Middle East Eye / January 23, 2023
Fate of the strategically situated Khan al-Ahmar hangs in balance as Israel’s coalition government looks to expel Palestinians.
Israeli parliamentarians on Monday called for the country’s far-right government to demolish and forcefully evict Palestinians living in the Bedouin village of Khan al-Ahmar in the occupied West Bank.
Dozens of Palestinians gathered to protest in Khan al-Ahmar following rumours that Minister of National Security Itamar Ben-Gvir would be visiting the village.
Earlier, two parliamentarians, Yuli Edelstein and Danny Danon, from Prime Minister Benjamin Netanyahu’s Likud party, showed up in Khan al-Ahmar to press the government to expel the Palestinians.
“This fascist government is moving so quickly with their attempt to ethnically cleanse Palestinians from the Jordan Valley,” said Jamal Juma, a coordinator of the Palestinian Grassroots Anti-Apartheid Wall Campaign who had joined the protest.
The residents of Khan al-Ahmar are from the Jahalin tribe, a Bedouin family expelled from the Naqab desert – also referred to as the Negev – during the 1948 Arab-Israeli war. The latest expulsion attempts threaten to make them refugees once more.
The destruction of Khan al-Ahmar would represent a precedent to the demolition of 24 other similar communities in the region covering an area of 12,000 dunum (1,200 hectares), warned Juma.
“This is a huge area we are talking about. It would mean the extension of Jerusalem to the east and towards the Palestinian city of Jericho,” Juma told Middle East Eye.
“Moreover, the cleansing of Palestinians from this area would cut off the West Bank in that area at the widest possible point between the north and the middle and the south.”
It would also mean that any future contiguous Palestinian state would become almost impossible.
The fate of Khan al-Ahmar has been on the line since 2018 when the Israeli Supreme Court gave the green light for the Palestinian village to be demolished.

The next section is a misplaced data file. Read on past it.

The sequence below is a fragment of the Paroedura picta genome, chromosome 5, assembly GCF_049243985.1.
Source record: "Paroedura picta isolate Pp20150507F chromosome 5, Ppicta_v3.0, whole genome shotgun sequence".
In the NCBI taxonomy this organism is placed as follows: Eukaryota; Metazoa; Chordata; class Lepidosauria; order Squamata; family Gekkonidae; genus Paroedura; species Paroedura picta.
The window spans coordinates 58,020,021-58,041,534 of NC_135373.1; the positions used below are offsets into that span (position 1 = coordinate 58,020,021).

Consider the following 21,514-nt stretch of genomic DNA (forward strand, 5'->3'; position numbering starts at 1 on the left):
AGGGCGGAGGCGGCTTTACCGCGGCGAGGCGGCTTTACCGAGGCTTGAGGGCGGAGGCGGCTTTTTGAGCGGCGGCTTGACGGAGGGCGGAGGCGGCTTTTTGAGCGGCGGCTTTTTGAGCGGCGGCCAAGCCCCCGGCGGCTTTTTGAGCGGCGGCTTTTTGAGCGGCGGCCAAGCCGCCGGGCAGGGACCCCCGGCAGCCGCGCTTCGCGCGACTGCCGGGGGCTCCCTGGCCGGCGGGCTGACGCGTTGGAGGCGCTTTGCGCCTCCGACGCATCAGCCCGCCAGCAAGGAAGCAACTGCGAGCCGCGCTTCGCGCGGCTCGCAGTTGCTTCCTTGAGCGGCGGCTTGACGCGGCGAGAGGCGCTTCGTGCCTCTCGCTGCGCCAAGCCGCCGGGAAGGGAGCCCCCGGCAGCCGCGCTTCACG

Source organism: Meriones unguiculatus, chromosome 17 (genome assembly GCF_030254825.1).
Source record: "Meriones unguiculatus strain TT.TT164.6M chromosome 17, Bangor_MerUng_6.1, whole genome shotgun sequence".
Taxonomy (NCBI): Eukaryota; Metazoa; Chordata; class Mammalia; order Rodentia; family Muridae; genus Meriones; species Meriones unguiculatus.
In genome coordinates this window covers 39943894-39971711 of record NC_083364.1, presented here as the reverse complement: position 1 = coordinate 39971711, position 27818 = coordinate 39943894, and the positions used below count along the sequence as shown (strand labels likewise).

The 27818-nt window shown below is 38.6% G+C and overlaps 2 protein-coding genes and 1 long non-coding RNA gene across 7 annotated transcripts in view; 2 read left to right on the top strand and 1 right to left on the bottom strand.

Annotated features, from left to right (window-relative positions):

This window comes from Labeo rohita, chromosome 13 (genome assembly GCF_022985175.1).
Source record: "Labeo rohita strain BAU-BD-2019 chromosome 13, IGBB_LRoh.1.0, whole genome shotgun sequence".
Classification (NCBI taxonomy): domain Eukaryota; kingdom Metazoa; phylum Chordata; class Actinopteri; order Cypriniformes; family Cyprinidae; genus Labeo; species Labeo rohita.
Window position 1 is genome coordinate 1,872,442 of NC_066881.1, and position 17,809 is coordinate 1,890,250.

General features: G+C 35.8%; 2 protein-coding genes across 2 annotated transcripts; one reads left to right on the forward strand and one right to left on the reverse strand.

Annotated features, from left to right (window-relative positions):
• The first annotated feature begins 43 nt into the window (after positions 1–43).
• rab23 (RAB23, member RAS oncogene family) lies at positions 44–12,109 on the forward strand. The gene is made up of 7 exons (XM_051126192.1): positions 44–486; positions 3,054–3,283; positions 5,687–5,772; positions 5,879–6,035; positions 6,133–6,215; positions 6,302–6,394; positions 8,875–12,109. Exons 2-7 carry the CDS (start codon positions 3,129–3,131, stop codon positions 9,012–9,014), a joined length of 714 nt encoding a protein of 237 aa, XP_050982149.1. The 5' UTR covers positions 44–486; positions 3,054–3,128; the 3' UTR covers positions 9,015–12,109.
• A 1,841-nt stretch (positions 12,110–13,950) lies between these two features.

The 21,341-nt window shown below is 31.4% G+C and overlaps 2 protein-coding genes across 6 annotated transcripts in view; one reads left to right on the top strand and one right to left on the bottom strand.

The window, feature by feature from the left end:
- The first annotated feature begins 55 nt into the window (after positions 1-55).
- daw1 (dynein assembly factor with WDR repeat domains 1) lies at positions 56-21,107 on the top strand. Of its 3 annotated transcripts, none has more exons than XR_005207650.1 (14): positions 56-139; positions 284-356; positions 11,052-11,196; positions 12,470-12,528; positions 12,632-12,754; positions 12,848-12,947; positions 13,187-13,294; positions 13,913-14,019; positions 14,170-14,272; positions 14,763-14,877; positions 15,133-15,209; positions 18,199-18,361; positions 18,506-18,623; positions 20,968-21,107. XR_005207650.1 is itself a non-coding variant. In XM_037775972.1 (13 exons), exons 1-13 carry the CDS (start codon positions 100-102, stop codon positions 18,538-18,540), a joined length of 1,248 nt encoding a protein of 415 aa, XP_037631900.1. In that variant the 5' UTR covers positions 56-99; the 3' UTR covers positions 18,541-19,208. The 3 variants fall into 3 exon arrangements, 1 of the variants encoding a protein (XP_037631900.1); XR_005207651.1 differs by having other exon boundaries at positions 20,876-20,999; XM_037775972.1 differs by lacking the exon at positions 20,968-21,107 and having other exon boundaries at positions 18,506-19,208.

In two weeks, the Israeli government must explain to the country’s highest court why it hasn’t permanently removed the Palestinians living there.
“This is part of an attempt to isolate the Palestinian community, blocking them from their best areas. The destruction of these villages is also part of the policy of taking over the Jordan Valley,” said Juma.
Tensions within the Israeli government
Pressure to demolish Khan al-Ahmar also exposed tensions within Netanyahu’s new ruling coalition when an illegal Israeli settlement, Or Chaim, in the northern occupied West Bank was dismantled for the second time in three days over the weekend.
The Israeli Defence Minister Yoav Gallant, of the Likud party, who ordered the evacuation, was backed by Netanyahu. In response, Ben-Gvir demanded that Khan al-Ahmar must also be demolished.
Over the weekend, Ben-Gvir said Netanyahu’s government “will not hold Jews to one legal standard and Arabs to another”, drawing an equivalence between the Israeli settlers removed from their illegal outpost and the Palestinians living in Khan al-Ahmar.
Khan al-Ahmar, which has been demolished and rebuilt several times in recent years, is in the West Bank, near the illegal Israeli settlement of Kfar Adumim, and close to Route 1, a highway that connects occupied East Jerusalem to the Jordan Valley.
“Now that these far-right settlers are in power, they are moving much faster with their colonial project. I think they want to use this opportunity while the world is distracted with the war in Ukraine and the bad internal situation of the Palestinians to push their agenda,” said Juma.
Blocking Palestinian statehood
In 2018, following the Israeli Supreme Court’s ruling, the embassies of France, Germany, Italy, Spain, and the United Kingdom warned that demolishing Khan al-Ahmar, located strategically in Area C, which Israel administers, would have negative implications on the future Palestinian state.
In a joint statement with the European Union, the embassies called on Israel: “Not to go ahead with its plan to demolish the village – including its school – and displace its residents.”
“The consequences a demolition and displacement would have on the residents of this community, including their children, as well as on the prospects of the two-state solution would be very serious,” the statement said.
While previous Israeli governments followed the same strategy towards Khan al-Ahmar, they did not want to provoke the international community, they wanted to move slower, said Juma.
“This government, however, doesn’t give a shit,” he added.
“The plan is to get Palestinians in area C and send them to areas A and B. They want to isolate Palestinians and place them in ghettos. This is the intensification of the colonial project.”
Speaking at Khan al-Ahmar, Yuli Edelstein, who serves as the chairman of the Knesset’s influential Foreign Affairs and Defence Committee, said Monday that “my message from here to Netanyahu and to the new government is no more excuses and the High Court can no longer be blamed” for the government’s failure to empty the village.
Israel intends to demolish the village as part of the so-called E1 plan, which involves building hundreds of settlement units to link the settlements of Kfar Adumim and Maale Adumim with East Jerusalem in the Israeli-controlled Area C of the West Bank.
Critics say the E1 plan would effectively split the West Bank in half if fully implemented.
“They are killing any possibility for any Palestinian identity and state. They are openly talking about Israel, the Jordan river to the sea,” added Juma.
Elis Gjevori is a journalist based in Istanbul